Great Hotels of the World

Las Ventanas, view of endless pool and oceanStars find a little Paraiso in Mexico

LOS CABOS, MEXICO – Called Las Ventanas al Paraiso, many may not know the name but may know of it.

It’s the place Brad Pitt and his wife Jennifer Aniston frequented during his on-location filming of the movie Troy.

It’s where domestic diva Martha Stewart was heading by private plane when she made those fateful calls regarding ImClone stock.

And it’s where I spent four unabashed and unadulterated (but not enough) days of unconditional luxury.

“Our guests don’t come here to visit Los Cabos, they come for Las Ventanas,” stated managing director Luis Fernandes of the region’s only Five-Diamond property. “Las Ventanas is the destination.”

My first clue to the exclusivity of this resort was found in a small gesture at the airport.

“Buenos dias, Mr. and Mrs. Dial,” greeted the hotel’s driver. “Would you like some water or perhaps a refreshing towel?”

He presented a handcrafted rattan container that housed two iced bottles of Evian and a tray of rolled, chilled face cloths.

Our arrival to this Baja Mexico retreat was in 32C weather, and at that point a glass of champagne accompanied by beluga caviar wouldn’t have elicited a more appreciative response from me than his offerings.

“Muchos gracias,” I replied and leaned my head against the leather headrest for the 20-minute drive through the desert to our luxurious seaside home for the next several days.

The name Las Ventanas al Paraiso translates to “the windows to paradise” and precisely describes the vision from its open-air lobby towards the infinity-edge pool and the sea beyond. There are no doors at its entrance, only the view – a view of paradise.

It’s said the resort’s Mediterranean-Mexican architecture was designed to match the curves of a woman. The result is a sensual escape that appeals to lovers and those who love to be pampered. And coupled with a Mexican style of hospitality that is both gracious and genuine, the combination is irresistible.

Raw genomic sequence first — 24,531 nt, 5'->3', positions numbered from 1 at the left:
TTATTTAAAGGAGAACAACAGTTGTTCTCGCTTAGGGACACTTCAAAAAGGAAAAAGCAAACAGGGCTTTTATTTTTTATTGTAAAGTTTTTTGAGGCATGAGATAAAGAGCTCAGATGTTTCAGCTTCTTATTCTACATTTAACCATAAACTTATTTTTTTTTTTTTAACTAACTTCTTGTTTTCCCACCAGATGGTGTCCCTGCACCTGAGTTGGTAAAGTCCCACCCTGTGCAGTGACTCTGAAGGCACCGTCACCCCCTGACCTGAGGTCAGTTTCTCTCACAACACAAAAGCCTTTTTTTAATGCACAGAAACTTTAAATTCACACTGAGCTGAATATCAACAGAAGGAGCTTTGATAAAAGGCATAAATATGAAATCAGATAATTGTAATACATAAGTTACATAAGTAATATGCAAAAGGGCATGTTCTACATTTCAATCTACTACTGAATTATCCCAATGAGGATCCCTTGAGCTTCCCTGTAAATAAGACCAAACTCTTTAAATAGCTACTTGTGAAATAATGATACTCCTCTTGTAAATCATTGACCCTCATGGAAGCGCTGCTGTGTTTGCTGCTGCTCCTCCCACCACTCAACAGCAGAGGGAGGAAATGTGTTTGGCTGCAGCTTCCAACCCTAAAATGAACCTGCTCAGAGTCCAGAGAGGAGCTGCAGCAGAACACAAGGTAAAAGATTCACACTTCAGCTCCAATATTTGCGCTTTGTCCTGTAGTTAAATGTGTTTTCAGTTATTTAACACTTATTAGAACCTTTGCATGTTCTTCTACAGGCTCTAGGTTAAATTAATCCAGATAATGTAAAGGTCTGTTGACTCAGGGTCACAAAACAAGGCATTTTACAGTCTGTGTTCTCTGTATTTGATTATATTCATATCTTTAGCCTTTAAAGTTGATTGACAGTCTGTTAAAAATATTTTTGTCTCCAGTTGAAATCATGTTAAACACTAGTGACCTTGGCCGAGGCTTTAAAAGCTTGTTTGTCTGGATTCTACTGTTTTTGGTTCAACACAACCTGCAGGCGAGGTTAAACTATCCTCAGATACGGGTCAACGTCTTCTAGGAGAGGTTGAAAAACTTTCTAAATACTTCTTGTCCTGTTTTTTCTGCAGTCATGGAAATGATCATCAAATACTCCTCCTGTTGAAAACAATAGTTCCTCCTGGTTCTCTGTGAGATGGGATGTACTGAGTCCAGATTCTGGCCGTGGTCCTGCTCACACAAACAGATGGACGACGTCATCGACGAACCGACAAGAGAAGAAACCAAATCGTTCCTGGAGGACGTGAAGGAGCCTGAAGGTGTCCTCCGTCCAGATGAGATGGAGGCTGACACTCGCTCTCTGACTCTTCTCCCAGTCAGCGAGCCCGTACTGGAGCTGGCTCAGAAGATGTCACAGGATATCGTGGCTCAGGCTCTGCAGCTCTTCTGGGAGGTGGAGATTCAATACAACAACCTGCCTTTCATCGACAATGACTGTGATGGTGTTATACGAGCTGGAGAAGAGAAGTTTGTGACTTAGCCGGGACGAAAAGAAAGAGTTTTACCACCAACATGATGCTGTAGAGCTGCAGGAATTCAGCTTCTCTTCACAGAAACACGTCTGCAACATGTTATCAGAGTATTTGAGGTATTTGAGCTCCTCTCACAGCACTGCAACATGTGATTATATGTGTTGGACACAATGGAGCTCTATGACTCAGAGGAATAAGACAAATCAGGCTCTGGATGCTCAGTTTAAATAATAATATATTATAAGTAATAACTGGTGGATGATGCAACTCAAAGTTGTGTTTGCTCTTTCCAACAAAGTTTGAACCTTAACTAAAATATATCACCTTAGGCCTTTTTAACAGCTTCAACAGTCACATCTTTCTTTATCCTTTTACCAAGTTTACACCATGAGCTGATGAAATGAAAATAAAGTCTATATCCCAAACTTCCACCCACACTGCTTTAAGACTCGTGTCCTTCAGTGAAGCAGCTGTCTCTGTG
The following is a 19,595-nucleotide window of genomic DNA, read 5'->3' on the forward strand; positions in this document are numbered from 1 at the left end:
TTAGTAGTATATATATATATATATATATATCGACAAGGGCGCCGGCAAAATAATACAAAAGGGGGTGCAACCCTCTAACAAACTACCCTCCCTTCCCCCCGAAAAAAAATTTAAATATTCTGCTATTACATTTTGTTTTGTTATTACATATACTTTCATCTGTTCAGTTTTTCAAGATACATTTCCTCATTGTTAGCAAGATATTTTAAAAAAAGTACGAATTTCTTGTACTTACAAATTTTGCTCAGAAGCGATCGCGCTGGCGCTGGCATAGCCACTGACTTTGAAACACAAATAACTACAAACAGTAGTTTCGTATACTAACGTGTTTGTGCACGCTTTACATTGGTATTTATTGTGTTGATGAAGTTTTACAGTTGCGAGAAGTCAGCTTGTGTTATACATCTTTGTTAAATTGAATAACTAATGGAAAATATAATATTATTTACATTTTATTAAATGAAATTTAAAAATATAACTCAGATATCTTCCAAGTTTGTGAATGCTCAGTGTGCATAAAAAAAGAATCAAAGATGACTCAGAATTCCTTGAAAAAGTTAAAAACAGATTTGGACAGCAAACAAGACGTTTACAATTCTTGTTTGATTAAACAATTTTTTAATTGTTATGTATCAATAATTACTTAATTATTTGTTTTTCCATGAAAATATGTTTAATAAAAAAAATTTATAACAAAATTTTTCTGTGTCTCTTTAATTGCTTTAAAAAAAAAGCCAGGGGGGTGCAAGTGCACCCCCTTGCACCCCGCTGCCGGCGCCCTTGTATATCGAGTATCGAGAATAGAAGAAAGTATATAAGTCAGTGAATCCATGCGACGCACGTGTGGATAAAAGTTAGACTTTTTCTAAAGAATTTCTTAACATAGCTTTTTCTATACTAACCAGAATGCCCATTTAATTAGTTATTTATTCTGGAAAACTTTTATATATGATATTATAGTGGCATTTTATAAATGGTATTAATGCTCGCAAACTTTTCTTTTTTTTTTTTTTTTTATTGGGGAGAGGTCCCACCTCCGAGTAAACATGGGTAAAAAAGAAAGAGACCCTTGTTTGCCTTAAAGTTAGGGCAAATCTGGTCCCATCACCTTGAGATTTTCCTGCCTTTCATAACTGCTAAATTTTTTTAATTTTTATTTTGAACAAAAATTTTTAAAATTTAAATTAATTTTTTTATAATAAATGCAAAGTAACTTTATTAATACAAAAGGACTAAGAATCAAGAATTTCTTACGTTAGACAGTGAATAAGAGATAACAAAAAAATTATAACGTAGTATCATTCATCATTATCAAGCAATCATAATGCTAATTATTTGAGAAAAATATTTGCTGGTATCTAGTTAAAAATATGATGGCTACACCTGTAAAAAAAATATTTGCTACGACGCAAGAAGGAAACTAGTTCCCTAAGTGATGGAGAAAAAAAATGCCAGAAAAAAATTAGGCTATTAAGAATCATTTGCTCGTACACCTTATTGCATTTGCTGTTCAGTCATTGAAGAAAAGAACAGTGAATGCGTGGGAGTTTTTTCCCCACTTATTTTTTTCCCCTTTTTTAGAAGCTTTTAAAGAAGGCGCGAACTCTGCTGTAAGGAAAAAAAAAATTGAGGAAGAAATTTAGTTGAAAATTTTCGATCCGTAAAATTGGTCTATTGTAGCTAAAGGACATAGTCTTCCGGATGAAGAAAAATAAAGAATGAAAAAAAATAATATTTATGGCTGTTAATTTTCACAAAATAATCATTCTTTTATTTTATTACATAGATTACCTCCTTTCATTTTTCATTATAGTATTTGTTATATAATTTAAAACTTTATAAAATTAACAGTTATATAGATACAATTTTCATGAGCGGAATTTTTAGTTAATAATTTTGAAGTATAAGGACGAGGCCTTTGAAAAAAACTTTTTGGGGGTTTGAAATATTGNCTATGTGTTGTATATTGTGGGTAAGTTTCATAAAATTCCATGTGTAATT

Ceremic potteryLas Ventanas was designed with the intent of creating little need to leave one’s suite. All rooms have ocean views, wood-burning fireplaces and private patios with a splash-pool/ Jacuzzi and outdoor cushioned seating. Up a flight of stairs from our patio was a private rooftop terrace for sunbathing or an under-the-stars dinner. It was magical. But it’s the intoxicating series of pools that eventually beckons guests from the luxury confines of their suites. The main swimming area, the resort’s signature feature, has a swim-up bar and is flanked by cushioned wooden recliners.

A high-powered telescope is the lobby’s focal point – for whale watching in season (December-April) and star gazing year-round.

They’ve thought of everything – world-class spa treatments, aromatherapy turndown service, even tequila lessons.

But it was the pool butlers, attired in crisp khaki shorts and traditional Mexican shirts, who most captured my heart. They seemed to anticipate needs before I knew I had them: a CD player with classical music, a gentle mist of frosted Evian spray, lemon grass popsicles and 40 SPF sunblock (they have all strengths).

And should one fall asleep in a hammock beneath a beach palapa, there’s no fear of missing a spa appointment or tee time as pool butlers additionally serve as personal alarm clocks. A Roman numeral flag system communicates when guests wish to be awakened (to the soft sounds of an ancient musical instrument).

“You seem sad, signora,” said Sergio as he retrieved our luggage. “I am because I’m leaving Las Ventanas,” I answered. “I’m in mourning.”

I closed the massive wooden door to suite 608 for the final time. While in route to the lobby, the sight of my reflection in a decorative mirror caused me to smile.

“How appropriate,” I murmured. My outfit: a black sundress.

Just the facts about the Mexican resort:

* For information and reservations, call 888-767-3966 or go to www.rosewoodhotels.com.

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